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Family relationship quality and early alcohol use : evidence for gender-specific risk processes

Kelly, Adrian B., Toumbourou, John W., O'Flaherty, Martin, Patton, George C., Homel, Ross, Connor, Jason P. and Williams, Joanne 2011, Family relationship quality and early alcohol use : evidence for gender-specific risk processes, Journal of studies on alcohol and drugs, vol. 72, no. 3, pp. 399-407.

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Title Family relationship quality and early alcohol use : evidence for gender-specific risk processes
Author(s) Kelly, Adrian B.
Toumbourou, John W.
O'Flaherty, Martin
Patton, George C.
Homel, Ross
Connor, Jason P.
Williams, Joanne
Journal name Journal of studies on alcohol and drugs
Volume number 72
Issue number 3
Start page 399
End page 407
Total pages 9
Publisher Alcohol Research Documentation
Place of publication Piscataway, NJ
Publication date 2011-05
ISSN 1937-1888
Summary Objective: Family characteristics (relationship quality, parental behaviors, and attitudes relating to alcohol use) are known to influence alcohol use in the mid-teen years, and there is evidence that family characteristics have different influences on mid-teen girls versus boys. This study examined child gender differences in the association of family relationship quality, parental disapproval of children's alcohol use, and parental alcohol use with early adolescent alcohol use.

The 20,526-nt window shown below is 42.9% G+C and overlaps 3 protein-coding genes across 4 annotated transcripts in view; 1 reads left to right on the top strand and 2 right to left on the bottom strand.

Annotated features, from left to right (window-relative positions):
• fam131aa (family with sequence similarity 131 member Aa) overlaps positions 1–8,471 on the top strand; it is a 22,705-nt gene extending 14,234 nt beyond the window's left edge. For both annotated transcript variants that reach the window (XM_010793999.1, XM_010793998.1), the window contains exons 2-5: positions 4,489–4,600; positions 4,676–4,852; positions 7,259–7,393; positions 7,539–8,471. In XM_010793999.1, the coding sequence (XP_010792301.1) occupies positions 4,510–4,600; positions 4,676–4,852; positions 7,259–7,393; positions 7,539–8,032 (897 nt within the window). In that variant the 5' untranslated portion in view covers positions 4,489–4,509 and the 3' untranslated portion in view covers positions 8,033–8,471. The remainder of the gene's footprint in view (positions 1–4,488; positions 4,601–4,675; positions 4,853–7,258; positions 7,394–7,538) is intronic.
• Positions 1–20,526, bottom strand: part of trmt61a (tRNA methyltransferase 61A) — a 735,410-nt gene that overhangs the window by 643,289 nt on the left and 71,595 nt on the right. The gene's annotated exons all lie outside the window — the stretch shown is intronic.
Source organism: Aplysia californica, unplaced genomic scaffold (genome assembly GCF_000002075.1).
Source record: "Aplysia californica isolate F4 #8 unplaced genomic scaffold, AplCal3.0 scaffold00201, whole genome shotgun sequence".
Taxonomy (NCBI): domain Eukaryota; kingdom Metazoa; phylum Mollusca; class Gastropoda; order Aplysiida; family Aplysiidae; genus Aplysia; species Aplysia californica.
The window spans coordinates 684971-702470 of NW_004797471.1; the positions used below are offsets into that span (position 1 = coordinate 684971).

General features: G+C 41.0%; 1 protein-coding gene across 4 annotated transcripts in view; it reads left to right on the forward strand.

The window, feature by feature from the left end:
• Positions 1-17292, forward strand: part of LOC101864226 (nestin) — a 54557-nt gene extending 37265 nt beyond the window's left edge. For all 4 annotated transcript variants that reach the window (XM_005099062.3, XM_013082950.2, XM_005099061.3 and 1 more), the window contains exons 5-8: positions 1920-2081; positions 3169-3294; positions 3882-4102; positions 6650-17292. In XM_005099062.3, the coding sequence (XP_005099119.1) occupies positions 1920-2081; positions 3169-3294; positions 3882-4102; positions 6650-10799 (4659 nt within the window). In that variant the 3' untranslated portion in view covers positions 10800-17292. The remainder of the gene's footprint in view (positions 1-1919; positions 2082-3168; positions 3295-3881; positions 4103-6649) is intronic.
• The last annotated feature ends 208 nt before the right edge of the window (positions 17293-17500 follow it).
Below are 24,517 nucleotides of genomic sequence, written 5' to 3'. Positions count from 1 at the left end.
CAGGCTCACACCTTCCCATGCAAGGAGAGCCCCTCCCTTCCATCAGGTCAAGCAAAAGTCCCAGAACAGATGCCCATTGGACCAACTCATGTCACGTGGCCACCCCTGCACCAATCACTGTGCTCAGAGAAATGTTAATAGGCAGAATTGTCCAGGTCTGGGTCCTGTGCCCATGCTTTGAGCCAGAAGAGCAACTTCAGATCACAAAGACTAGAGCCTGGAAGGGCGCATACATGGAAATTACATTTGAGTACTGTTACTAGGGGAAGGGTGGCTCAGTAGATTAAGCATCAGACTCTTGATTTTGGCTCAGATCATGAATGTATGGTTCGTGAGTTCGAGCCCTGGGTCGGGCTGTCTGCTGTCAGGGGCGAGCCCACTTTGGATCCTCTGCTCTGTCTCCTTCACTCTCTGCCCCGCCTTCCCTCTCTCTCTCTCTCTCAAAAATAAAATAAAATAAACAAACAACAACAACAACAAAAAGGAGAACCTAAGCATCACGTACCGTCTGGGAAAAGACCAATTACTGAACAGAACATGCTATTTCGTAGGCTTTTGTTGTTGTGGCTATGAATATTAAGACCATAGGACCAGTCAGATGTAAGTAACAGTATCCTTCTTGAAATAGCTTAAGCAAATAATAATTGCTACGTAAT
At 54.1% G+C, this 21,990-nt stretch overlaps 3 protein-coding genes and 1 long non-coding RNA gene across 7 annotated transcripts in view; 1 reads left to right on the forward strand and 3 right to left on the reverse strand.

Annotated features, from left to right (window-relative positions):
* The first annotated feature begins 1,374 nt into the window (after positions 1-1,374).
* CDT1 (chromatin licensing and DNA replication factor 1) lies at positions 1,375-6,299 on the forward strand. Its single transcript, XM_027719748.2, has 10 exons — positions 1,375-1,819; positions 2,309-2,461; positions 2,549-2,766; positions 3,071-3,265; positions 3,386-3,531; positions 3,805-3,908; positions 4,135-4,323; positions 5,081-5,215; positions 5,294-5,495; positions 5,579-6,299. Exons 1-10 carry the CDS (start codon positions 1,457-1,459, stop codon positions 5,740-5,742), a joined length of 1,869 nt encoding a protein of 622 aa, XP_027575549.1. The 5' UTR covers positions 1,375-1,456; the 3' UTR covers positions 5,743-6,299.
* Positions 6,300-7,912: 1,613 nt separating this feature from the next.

Method: Grade 6 and 8 students (modal age 11 and 13, respectively; N = 6,837; 52.6% female) were recruited from 231 schools across three Australian states. Hypotheses were tested using two-level ordinal logistic regression (individuals nested within schools). The main dependent measure was lifetime frequency of early adolescent alcohol consumption. Independent variables included mother's/father's alcohol use, closeness, conflict, and disapproval of adolescent alcohol use. Control variables included sensation seeking, peer alcohol use, and socioeconomic disadvantage.

Results: The key findings were that for the young age group (Grade 6), emotional closeness to the parent of the opposite sex was protective. Family conflict was associated with females' drinking in both age groups but not males' drinking.

Conclusions: There was evidence of gender differences in the epidemiology of family relationship quality and early alcohol use. Social developmental models may need revision to account for these child gender differences. Gender-specific family dynamics may be an important consideration for family-oriented prevention strategy.
Language eng
Field of Research 179999 Psychology and Cognitive Sciences not elsewhere classified
Socio Economic Objective 970117 Expanding Knowledge in Psychology and Cognitive Sciences
HERDC Research category C1 Refereed article in a scholarly journal
Copyright notice ©2011, Alcohol Research Documentation
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Document type: Journal Article
Collection: School of Psychology
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Created: Thu, 22 Sep 2011, 12:13:30 EST by Jane Moschetti

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